TIJUANA, Mexico – Back in January, Monterrey striker Alonso Hernandez had all but given up hope of getting a call into the US Under-20 squad ahead of June’s U-20 World Cup in Turkey.
“I’ve never been to a camp,” Hernandez explained to MLSsoccer.com by phone on Thursday. “I think it is out of my reach, but of course I’d like to play at the World Cup.”
In the meantime, the 19-year-old Hernandez has enjoyed a rapid rise with Monterrey, from scoring seven goals in nine starts for their U-20 side, to featuring three times for the senior team and winning plaudits for his displays.
But the real icing on the cake came last week, when Monterrey coach Víctor Manuel Vucetich called him over just before the squad were about to have lunch.
“Vucetich called me to tell me the US national team had approached [the club], that they were interested in me," Hernandez said. "In that moment I felt a lot of joy, but I went away calm until the call-up was concrete."
It was a call from US coach Tab Ramos that confirmed to Hernandez that he would be going to France for the Toulon Tournament between May 28 and June 8 – his first trip to Europe – and that the US had in fact been watching him.
His participation in Toulon is no guarantee that he’ll be in the World Cup squad, but it’s a start. The national team call-up has been the culmination of a long journey for the attacker, who can play as a striker, as a No. 10 or out wide.
Hernandez left his native El Paso, Texas – where his parents are still based – at age 15, signing across the US-Mexico border for Indios de Ciudad Juárez, but he was almost immediately loaned out to the club’s third division team in Cuauhtémoc, Chihuahua. Almost two years later, when Indios lost their league status, he was snapped up by Monterrey for their Under-17 squad.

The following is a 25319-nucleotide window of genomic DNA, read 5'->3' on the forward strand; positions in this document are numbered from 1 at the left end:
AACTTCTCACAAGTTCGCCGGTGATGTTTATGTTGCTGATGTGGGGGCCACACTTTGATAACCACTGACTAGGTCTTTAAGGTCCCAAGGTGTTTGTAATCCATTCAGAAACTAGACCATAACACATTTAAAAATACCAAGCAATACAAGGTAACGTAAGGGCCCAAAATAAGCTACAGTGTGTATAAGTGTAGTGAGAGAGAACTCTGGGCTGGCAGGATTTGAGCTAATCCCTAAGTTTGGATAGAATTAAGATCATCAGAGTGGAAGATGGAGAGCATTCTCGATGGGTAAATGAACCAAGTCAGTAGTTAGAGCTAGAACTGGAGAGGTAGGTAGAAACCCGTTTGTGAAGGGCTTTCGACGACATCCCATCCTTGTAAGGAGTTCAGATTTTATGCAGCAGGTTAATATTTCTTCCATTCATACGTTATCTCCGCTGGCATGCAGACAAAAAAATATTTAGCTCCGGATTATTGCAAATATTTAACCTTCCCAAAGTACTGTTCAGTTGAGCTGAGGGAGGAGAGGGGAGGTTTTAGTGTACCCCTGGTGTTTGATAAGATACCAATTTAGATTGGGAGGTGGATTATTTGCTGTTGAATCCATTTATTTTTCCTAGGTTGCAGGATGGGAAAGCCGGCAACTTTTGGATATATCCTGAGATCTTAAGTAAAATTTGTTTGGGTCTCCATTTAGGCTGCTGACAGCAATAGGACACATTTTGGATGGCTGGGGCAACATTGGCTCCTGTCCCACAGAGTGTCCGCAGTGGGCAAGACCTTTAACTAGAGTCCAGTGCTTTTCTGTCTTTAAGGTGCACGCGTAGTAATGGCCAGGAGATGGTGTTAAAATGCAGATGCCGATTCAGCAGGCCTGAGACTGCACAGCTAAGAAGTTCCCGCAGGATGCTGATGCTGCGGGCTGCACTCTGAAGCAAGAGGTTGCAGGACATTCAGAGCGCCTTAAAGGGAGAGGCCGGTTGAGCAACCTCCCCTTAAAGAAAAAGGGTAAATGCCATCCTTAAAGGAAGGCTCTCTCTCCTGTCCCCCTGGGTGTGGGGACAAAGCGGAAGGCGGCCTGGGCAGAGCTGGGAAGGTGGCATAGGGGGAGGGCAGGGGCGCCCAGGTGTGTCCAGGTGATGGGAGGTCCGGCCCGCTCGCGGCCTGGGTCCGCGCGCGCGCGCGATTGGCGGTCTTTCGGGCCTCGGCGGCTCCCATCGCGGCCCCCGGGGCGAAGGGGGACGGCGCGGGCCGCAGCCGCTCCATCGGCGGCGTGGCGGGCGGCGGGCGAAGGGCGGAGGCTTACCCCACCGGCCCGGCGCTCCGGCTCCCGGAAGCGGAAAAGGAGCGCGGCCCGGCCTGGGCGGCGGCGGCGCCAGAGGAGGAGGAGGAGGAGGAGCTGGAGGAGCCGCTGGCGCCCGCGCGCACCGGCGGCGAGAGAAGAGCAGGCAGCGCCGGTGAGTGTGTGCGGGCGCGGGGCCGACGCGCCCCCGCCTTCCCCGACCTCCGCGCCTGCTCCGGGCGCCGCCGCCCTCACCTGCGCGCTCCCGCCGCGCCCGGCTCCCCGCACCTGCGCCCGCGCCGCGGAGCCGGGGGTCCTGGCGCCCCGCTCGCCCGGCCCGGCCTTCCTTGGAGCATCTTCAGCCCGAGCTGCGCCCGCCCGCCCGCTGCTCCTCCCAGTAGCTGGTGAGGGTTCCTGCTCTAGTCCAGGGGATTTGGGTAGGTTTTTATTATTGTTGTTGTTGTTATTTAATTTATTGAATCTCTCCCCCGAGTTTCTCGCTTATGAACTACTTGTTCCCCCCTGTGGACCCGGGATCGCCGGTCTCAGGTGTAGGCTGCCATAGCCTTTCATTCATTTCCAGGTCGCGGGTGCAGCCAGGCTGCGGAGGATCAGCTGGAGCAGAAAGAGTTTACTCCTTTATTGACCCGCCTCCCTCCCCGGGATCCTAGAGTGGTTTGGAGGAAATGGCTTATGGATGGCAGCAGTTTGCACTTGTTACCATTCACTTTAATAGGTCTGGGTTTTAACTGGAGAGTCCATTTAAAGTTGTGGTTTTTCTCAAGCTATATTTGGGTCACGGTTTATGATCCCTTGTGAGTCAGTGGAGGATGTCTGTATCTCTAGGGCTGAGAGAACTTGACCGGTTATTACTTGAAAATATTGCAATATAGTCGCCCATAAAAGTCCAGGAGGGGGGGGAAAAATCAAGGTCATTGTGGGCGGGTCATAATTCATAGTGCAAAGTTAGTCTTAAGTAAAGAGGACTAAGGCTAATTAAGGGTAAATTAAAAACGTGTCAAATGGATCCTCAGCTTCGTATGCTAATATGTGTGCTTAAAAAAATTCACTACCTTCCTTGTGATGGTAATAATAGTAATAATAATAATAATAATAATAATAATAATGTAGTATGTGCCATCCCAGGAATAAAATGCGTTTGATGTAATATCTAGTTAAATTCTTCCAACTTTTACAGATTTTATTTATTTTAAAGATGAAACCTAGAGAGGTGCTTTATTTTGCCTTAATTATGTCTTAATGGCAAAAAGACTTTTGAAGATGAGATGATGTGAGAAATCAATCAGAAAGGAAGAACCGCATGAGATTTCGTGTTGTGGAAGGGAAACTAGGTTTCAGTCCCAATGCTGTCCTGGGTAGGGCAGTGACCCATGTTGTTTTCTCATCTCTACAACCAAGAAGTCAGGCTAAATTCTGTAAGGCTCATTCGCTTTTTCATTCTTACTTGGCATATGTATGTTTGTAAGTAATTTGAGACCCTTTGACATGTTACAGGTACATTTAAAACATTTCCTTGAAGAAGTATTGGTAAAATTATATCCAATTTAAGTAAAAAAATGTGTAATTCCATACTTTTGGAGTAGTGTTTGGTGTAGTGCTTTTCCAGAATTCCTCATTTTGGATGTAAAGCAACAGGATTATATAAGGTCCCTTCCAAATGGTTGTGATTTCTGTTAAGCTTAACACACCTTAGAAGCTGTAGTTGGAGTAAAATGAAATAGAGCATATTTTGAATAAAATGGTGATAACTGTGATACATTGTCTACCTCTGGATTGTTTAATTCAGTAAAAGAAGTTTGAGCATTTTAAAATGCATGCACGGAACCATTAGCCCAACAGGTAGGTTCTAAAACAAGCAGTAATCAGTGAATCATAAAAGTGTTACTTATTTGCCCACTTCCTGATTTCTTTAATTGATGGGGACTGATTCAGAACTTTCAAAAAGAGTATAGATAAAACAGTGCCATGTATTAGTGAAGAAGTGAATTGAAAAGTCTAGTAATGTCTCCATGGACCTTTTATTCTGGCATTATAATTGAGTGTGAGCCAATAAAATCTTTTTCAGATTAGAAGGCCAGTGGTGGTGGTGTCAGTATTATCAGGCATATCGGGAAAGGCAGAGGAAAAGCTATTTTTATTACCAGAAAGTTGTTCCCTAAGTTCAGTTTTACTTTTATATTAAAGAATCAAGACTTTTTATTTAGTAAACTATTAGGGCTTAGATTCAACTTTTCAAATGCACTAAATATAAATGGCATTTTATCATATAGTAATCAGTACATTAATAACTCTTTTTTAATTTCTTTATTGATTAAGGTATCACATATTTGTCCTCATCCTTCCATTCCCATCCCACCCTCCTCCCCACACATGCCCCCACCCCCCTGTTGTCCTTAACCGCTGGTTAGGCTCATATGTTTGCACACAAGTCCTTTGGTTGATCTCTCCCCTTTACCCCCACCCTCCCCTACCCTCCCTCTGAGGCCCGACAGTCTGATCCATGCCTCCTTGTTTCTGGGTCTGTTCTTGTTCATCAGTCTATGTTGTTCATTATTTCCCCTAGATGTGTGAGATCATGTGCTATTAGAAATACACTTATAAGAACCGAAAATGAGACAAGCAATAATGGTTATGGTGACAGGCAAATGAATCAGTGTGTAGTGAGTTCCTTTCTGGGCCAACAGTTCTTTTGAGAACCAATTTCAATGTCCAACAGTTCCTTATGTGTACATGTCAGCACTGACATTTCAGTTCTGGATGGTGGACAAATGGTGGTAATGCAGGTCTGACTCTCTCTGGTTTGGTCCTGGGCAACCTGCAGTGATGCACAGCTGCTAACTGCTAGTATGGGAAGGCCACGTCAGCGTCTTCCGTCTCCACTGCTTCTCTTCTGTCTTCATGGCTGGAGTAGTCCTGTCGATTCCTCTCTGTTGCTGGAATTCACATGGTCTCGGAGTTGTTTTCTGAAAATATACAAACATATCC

Given the road he’s already traveled, the youngster knows that the call-up for Toulon – in which some regulars will not participate – is merely an opportunity. He needs to make the most of it in order to crack Ramos’ final squad for Turkey.
But now, at least, the chance is at Hernandez’s feet. It’s not hope, anymore – it’s execution.
“[At the World Cup] you play with the best players in the world in the age category and my family would be very proud,” Hernandez said. “The motivation is too much. I’m going to give everything to do as good a job as I can.”
Tom Marshall covers Americans playing in Latin America for MLSsoccer.com. E-mail him at email@example.com.